GERD Symptoms – What You Should Know About Gastric Acid Reflux Disease


That stomach ache might be GERD

GERD Heartburn, also known as gastric acid reflux disease, is one of the most common stomach problems in the world which is reported to affect the lives of one third of the total population each day. Although this is such a wide spread problem among all cultures and races, there are many people who still believe that gastric acid reflux is not so common. But they do not realize is that most of the time, people think that the symptoms that they feel is only caused by stress, not a specific disease. That is why it is very important to read about the gastric acid reflux and learn what causes it, the symptoms and how to manage it.

Gastro-esophageal reflux usually is identified at first with a feeling of fullness, followed by some chest pain but usually relieved with burping. The symptoms can develop gradually over time but there are cases where the disease could evolve into a serious condition faster than what is considered normal. Typical symptoms for an “official” classification are heartburn, chest pain, sore throat, and regurgitation with the major symptom that defines gastric acid reflux above all others is heartburn. In some severe cases of GERD, chest pain radiating to the back, neck and jaw have been reported but certainly not that common.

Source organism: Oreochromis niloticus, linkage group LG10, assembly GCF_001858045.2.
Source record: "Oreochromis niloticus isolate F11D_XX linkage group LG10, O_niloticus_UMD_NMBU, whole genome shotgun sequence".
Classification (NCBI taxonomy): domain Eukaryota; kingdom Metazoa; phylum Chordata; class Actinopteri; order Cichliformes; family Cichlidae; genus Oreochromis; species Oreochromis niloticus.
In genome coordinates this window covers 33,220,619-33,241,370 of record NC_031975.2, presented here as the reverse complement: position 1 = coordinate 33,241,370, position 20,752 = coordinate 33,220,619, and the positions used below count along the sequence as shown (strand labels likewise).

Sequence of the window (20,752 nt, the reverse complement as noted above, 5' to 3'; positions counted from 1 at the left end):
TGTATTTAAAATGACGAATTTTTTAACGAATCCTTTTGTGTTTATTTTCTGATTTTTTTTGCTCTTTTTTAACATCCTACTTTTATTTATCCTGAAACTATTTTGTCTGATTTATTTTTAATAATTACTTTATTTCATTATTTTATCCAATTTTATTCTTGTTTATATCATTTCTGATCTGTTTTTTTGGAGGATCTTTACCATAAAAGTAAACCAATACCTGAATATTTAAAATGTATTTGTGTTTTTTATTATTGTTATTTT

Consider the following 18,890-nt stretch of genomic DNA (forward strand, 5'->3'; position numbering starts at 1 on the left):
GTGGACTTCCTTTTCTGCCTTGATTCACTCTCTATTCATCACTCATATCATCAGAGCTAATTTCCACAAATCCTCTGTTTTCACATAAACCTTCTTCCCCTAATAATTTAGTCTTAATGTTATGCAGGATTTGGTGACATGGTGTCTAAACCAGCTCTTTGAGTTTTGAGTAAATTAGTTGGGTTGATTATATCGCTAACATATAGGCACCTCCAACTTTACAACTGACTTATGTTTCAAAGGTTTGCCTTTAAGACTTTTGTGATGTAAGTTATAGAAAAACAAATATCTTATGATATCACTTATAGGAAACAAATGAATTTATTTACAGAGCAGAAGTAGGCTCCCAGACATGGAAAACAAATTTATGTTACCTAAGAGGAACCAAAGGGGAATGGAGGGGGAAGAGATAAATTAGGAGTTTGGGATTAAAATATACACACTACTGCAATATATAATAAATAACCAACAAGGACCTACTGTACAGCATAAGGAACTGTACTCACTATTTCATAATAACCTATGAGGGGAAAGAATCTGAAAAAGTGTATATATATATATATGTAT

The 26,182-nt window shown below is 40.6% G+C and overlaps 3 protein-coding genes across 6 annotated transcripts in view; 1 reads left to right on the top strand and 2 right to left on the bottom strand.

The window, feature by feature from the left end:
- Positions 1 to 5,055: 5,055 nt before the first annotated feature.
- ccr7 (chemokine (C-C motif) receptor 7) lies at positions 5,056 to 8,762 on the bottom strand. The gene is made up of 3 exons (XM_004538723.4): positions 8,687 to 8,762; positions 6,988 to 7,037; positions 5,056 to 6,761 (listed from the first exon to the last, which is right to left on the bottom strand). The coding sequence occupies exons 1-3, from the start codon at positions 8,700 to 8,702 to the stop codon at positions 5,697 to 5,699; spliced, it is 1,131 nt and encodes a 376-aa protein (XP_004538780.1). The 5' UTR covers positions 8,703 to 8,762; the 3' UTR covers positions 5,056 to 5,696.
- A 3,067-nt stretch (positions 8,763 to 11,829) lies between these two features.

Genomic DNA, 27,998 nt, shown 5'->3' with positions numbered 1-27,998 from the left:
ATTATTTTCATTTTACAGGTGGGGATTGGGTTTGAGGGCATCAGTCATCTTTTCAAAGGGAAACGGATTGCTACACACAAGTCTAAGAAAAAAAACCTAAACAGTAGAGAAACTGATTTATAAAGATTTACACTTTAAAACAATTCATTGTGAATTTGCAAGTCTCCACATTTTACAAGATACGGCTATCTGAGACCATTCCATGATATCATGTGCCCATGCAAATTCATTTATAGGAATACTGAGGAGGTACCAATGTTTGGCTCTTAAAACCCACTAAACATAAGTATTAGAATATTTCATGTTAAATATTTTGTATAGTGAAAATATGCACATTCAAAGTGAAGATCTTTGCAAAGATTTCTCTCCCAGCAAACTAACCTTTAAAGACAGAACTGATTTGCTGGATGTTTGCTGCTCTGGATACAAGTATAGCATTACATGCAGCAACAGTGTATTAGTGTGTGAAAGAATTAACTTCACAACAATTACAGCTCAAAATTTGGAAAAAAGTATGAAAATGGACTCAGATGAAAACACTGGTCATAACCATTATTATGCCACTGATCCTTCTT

Medications are available to help with the symptoms however if the problem starts to get uncontrollable by medications alone the the treatment of gastric acid reflux is an operation called Endoluminal Gastroplication. In this operation, the problems can be cured by creating a suture close to the LES which is known as the lower esophageal sphincter. Patients are not so heavily sedated in relation to other medical procedures since it is only considered a minor medical operation however, this does not mean that surgery is for everyone who has acid reflux and a good doctor should consider other factors, such as their overall health and religious beliefs of the patient.